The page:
2. Materials and Methods

2.1. Sampling

Honey samples were purposively collected from the major honey producing forest belts in Ashanti, Brong-Ahafo, and Western Regions of Ghana (Figure 1). All the sites are located in agricultural farmlands where various pesticides are applied continuously to either control insects or weeds. Honey from both wild forest and beekeepers was collected from February to June 2014 within the harvesting season. Protective gowns were worn and smoke from fire was used to drive away the honeybees prior to sample harvesting. After harvesting, the honey was squeezed from the wax, followed by filtration to remove debris. In all, a total of 45 honey samples consisting of 30 from the wild forest and 15 from domesticated beehives were obtained. About 500 mL of each sample was placed in labeled plastic containers and sent to the laboratory for analysis. All samples were kept at ambient temperature until the analysis.

2.2. Extraction

All reagents used were of analytical grade and were used as obtained without further purification. Samples were extracted using the Quick, Easy, Cheap, Effective, Rugged, Safe (QuEChERS) multiresidue method for the analysis of pesticide residues in low fat matrix [2022]. A 5 g portion of homogenized honey sample was spiked with 100 µL internal standard, mixed with 10 mL of ultrapure water (resistivity 18.2 MΏ) and homogenized by shaking to reduce its viscosity and facilitate its handling. The sample was mixed with 10 mL of acetonitrile (Sigma Aldrich, St. Louis, MO, USA) and subjected to extraction by shaking for 3 min. A mixture of salts composed of 1 g sodium chloride, 1 g disodium hydrogen citrate sesquihydrate, 0.5 g trisodium citrate dehydrate, and 4 g magnesium sulphate anhydrous (all from M&B Chemicals, New Delhi, India) were added to the mixture and vortexed for 3 mins for extraction with separation.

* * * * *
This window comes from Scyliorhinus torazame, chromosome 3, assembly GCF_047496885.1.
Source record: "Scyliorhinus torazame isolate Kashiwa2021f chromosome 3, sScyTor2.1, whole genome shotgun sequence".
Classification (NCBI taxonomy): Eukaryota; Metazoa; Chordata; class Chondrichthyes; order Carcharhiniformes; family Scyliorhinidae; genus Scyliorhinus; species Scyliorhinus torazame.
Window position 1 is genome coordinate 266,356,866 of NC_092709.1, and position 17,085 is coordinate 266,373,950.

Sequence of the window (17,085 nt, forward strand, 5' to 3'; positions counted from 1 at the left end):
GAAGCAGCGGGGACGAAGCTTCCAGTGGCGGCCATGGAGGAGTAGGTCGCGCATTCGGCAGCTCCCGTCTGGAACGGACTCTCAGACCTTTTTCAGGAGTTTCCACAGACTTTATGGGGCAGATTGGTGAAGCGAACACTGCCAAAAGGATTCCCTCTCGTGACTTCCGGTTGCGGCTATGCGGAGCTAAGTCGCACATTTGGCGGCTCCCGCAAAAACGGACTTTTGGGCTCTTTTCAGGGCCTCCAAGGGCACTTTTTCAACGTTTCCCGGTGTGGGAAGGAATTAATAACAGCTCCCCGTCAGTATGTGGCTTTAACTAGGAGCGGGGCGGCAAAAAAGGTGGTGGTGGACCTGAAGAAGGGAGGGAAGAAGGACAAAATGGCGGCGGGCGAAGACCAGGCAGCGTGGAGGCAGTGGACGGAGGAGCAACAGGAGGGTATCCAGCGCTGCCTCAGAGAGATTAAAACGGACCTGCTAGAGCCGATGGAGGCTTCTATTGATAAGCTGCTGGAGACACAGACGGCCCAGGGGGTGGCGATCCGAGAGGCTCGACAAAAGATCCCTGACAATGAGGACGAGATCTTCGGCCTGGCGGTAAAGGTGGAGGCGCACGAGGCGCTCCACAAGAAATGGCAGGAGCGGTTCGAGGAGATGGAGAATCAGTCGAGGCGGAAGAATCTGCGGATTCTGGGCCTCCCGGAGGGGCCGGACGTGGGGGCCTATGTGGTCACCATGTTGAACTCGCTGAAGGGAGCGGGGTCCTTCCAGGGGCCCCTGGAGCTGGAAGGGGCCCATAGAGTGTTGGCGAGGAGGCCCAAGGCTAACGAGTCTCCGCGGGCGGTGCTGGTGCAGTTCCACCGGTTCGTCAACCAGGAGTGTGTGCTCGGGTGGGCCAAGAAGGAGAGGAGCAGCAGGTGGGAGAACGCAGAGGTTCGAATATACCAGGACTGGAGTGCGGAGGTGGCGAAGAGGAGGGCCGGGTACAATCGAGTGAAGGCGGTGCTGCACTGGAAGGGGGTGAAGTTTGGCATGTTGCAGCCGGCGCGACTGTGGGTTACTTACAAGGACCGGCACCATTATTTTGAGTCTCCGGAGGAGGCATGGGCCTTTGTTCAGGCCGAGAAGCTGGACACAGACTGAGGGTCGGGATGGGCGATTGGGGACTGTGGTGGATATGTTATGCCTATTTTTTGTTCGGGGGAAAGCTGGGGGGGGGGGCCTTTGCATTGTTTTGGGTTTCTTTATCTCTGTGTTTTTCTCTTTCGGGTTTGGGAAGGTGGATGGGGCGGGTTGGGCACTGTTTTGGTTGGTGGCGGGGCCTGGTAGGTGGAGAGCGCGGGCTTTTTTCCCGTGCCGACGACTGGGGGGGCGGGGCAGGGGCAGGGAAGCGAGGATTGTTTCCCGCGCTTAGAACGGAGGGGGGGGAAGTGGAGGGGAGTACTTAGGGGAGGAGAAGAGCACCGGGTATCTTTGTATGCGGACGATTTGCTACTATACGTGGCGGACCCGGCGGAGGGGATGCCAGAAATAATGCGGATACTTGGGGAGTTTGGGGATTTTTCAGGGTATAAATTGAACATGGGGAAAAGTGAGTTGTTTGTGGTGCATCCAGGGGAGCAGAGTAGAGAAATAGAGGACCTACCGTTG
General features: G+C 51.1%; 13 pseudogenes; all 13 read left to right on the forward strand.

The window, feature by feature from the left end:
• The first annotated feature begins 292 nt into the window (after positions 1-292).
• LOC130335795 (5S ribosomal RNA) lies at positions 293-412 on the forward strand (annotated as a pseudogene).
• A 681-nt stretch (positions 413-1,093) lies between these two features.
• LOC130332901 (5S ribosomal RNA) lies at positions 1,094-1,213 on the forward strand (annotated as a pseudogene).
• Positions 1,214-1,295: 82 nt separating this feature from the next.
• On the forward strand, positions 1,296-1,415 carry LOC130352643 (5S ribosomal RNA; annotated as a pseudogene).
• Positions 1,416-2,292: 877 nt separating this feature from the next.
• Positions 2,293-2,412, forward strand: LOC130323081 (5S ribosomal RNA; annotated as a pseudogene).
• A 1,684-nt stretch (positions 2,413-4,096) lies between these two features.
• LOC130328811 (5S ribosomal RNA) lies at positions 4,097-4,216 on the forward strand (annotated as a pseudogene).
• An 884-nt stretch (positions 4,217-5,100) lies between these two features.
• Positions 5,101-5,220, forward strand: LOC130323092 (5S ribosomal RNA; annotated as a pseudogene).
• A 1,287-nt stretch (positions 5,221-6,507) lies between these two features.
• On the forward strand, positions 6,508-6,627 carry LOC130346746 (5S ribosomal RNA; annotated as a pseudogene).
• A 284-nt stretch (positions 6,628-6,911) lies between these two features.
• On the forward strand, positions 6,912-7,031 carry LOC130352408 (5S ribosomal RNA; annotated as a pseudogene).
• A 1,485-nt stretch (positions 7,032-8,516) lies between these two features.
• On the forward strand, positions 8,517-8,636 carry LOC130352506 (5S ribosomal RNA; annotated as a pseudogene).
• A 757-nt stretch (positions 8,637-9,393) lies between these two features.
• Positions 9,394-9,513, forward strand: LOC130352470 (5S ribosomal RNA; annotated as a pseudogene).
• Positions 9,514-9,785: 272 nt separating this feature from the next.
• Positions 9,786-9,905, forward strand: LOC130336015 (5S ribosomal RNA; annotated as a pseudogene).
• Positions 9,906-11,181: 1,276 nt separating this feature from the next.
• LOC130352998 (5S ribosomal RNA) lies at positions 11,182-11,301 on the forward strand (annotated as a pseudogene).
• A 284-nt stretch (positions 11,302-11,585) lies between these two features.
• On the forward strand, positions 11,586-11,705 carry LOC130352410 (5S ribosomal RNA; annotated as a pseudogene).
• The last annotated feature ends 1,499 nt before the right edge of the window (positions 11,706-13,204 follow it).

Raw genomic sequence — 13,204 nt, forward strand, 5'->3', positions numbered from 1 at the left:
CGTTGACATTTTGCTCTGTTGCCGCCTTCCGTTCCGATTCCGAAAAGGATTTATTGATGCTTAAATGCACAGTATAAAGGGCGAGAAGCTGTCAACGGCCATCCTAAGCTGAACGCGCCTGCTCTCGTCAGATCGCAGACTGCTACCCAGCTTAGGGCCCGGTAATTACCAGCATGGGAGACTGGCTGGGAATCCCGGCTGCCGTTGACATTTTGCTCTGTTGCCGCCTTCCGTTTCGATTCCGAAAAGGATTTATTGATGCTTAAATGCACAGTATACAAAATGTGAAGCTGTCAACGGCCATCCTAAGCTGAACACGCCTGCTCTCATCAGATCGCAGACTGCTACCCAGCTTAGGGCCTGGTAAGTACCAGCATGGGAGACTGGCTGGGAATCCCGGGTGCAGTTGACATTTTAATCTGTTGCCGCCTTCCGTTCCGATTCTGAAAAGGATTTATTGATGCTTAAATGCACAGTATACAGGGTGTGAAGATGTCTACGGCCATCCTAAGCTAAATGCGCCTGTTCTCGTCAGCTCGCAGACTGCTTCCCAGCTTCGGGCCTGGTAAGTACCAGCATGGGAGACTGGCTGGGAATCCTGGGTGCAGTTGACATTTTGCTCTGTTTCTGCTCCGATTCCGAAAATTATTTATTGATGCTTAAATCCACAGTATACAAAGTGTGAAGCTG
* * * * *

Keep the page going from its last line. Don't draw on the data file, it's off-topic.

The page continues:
The organic phase was separated from the inorganic phase after centrifugation at 3000 rpm for 5 mins. The supernatant was collected and the residue was reextracted with 10 mL of the solvent. The extract was transferred into a single-use polypropylene centrifuge tube, which contains 25 mg primary-secondary amine (PSA) and 150 mg MgSO4 (Sigma Aldrich, St. Louis, MO, USA). The tube was vortexed for 1 min followed by centrifugation at 3000 rpm for 5 mins. After the centrifugation, the cleaned extract was transferred into a screw cap vial and the pH adjusted to 5 using 5% (v/v) formic acid solution in acetonitrile [2327]. The pH-adjusted extracts were filled into vials for gas chromatography. The innovation in this method lies in the fact that it combines the extraction and clean-up processes into one-step, thereby reducing cross-contamination and increasing throughput [28].

2.3. Gas Chromatography

Analysis was carried out on a Varian CP-3800 gas chromatograph (Brescia, Italy) with a CombiPAL autosampler, an electron capture detector (ECD) for organochlorine and synthetic pyrethroids pesticides as well as pulse flame photometric detector (PFPD) for organophosphorus pesticides.

2.4. Chromatographic Conditions for Organochlorine and Synthetic Pyrethroids

Separation of analytes was achieved on a Varian capillary column (30 m + 10 m EZ Guard × 0.25 mm internal diameter fused silica capillary coated with VF-5ms, 0.25 μm film). The carrier gas was nitrogen (99.999% purity) at a flow rate of 1 mL/min. Oven temperature was maintained initially at 70°C for 2 min and increased at 25°C/min to 180°C then at 5°C/min to 300°C. The injection volume was 1 µL, injected in splitless mode at an injection temperature of 270°C, whilst the ECD detector was maintained at 300°C.

2.5. Chromatographic Conditions of Organophosphorus Pesticides